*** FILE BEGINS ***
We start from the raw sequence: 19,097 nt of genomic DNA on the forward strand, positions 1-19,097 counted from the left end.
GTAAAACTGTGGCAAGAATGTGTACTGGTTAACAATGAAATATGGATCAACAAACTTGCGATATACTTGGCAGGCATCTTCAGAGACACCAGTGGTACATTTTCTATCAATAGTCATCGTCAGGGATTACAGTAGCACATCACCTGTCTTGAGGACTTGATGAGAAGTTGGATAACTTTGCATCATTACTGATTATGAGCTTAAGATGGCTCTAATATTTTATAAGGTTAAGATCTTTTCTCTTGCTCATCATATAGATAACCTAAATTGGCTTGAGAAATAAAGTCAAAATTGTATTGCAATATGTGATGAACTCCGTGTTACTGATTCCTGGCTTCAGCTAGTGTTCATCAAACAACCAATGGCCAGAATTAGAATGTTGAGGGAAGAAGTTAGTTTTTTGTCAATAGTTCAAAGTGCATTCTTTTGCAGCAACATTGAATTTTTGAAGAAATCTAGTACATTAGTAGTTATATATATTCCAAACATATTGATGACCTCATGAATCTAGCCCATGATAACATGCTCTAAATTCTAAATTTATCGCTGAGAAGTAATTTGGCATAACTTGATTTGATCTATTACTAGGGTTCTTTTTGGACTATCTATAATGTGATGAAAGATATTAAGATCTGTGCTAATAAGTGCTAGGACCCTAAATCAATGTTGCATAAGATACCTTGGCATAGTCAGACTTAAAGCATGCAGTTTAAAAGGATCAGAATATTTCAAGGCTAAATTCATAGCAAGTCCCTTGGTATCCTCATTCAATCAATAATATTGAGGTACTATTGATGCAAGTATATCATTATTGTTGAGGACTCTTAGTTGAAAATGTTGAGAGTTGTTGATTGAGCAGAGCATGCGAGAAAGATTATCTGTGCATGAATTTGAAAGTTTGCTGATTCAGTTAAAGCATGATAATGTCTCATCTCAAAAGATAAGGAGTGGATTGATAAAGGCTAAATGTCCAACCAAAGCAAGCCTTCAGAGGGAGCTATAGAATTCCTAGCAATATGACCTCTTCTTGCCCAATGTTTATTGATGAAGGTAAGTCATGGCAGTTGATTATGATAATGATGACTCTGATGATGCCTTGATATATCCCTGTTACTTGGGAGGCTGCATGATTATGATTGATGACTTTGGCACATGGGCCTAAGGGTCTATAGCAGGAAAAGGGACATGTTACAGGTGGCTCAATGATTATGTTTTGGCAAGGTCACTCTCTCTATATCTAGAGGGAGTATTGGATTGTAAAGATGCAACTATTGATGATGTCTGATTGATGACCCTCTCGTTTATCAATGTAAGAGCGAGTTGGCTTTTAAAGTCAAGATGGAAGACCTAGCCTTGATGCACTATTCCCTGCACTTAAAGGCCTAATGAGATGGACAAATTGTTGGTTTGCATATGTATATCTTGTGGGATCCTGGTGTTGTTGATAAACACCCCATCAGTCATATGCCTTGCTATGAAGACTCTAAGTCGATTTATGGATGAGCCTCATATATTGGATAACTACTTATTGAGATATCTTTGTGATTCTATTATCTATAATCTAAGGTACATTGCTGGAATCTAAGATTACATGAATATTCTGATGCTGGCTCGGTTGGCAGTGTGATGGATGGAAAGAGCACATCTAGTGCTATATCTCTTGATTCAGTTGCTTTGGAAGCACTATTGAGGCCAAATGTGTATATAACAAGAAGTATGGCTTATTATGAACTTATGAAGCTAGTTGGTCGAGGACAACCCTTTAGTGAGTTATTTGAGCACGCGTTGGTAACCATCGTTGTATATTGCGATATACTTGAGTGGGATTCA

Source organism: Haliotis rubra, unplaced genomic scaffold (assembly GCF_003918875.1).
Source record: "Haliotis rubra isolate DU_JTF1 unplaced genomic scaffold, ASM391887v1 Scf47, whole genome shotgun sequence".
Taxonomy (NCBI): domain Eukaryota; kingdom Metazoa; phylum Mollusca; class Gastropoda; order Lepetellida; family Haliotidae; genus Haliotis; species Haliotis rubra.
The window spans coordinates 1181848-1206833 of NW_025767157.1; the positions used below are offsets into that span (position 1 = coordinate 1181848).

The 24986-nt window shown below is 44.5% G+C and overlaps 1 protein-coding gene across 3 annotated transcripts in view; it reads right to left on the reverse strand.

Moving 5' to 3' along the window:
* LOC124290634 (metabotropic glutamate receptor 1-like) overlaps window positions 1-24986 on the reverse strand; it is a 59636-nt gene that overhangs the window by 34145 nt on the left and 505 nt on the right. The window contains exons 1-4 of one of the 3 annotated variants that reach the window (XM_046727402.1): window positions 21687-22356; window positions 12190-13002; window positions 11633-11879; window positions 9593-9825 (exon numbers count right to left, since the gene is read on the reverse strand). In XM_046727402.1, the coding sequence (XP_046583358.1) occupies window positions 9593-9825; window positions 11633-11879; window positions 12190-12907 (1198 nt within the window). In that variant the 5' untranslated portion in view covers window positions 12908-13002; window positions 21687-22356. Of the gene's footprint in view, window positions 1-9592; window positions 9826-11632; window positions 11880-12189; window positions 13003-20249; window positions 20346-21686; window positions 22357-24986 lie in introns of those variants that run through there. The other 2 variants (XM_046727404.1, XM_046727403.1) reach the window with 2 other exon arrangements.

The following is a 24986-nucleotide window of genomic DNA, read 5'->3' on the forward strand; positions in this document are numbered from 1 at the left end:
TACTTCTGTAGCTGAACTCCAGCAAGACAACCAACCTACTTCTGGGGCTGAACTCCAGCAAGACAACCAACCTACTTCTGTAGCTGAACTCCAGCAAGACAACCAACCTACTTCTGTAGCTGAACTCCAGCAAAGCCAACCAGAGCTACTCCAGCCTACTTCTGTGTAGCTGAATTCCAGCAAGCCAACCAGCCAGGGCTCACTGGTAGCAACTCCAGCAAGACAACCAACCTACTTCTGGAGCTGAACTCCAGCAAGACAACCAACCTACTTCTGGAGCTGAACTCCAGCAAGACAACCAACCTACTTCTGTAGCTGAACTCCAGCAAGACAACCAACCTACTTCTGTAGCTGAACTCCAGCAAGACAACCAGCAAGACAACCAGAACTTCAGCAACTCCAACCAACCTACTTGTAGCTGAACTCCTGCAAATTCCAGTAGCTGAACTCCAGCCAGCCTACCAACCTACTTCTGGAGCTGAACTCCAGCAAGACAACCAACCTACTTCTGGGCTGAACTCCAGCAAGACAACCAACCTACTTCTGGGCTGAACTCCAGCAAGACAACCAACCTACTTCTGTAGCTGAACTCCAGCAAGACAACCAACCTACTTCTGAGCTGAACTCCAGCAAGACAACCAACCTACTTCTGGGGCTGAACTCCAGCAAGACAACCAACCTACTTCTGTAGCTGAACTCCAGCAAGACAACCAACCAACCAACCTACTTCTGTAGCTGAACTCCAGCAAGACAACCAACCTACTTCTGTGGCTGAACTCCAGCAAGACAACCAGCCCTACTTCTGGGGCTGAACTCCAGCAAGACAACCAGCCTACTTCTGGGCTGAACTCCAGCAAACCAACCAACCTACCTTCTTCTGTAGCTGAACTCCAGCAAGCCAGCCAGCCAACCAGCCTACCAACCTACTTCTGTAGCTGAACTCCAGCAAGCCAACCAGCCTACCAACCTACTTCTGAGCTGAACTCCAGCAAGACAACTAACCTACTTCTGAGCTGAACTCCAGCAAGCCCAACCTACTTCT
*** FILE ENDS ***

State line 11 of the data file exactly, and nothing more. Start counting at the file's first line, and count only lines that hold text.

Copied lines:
TACTTCTGTAGCTGAACTCCAGCAAGACAACCAACCTACTTCTGGGGCTGAACTCCAGCAAGACAACCAACCTACTTCTGTAGCTGAACTCCAGCAAGACAACCAACCTACTTCTGTAGCTGAACTCCAGCAAAGCCAACCAGAGCTACTCCAGCCTACTTCTGTGTAGCTGAATTCCAGCAAGCCAACCAGCCAGGGCTCACTGGTAGCAACTCCAGCAAGACAACCAACCTACTTCTGGAGCTGAACTCCAGCAAGACAACCAACCTACTTCTGGAGCTGAACTCCAGCAAGACAACCAACCTACTTCTGTAGCTGAACTCCAGCAAGACAACCAACCTACTTCTGTAGCTGAACTCCAGCAAGACAACCAGCAAGACAACCAGAACTTCAGCAACTCCAACCAACCTACTTGTAGCTGAACTCCTGCAAATTCCAGTAGCTGAACTCCAGCCAGCCTACCAACCTACTTCTGGAGCTGAACTCCAGCAAGACAACCAACCTACTTCTGGGCTGAACTCCAGCAAGACAACCAACCTACTTCTGGGCTGAACTCCAGCAAGACAACCAACCTACTTCTGTAGCTGAACTCCAGCAAGACAACCAACCTACTTCTGAGCTGAACTCCAGCAAGACAACCAACCTACTTCTGGGGCTGAACTCCAGCAAGACAACCAACCTACTTCTGTAGCTGAACTCCAGCAAGACAACCAACCAACCAACCTACTTCTGTAGCTGAACTCCAGCAAGACAACCAACCTACTTCTGTGGCTGAACTCCAGCAAGACAACCAGCCCTACTTCTGGGGCTGAACTCCAGCAAGACAACCAGCCTACTTCTGGGCTGAACTCCAGCAAACCAACCAACCTACCTTCTTCTGTAGCTGAACTCCAGCAAGCCAGCCAGCCAACCAGCCTACCAACCTACTTCTGTAGCTGAACTCCAGCAAGCCAACCAGCCTACCAACCTACTTCTGAGCTGAACTCCAGCAAGACAACTAACCTACTTCTGAGCTGAACTCCAGCAAGCCCAACCTACTTCT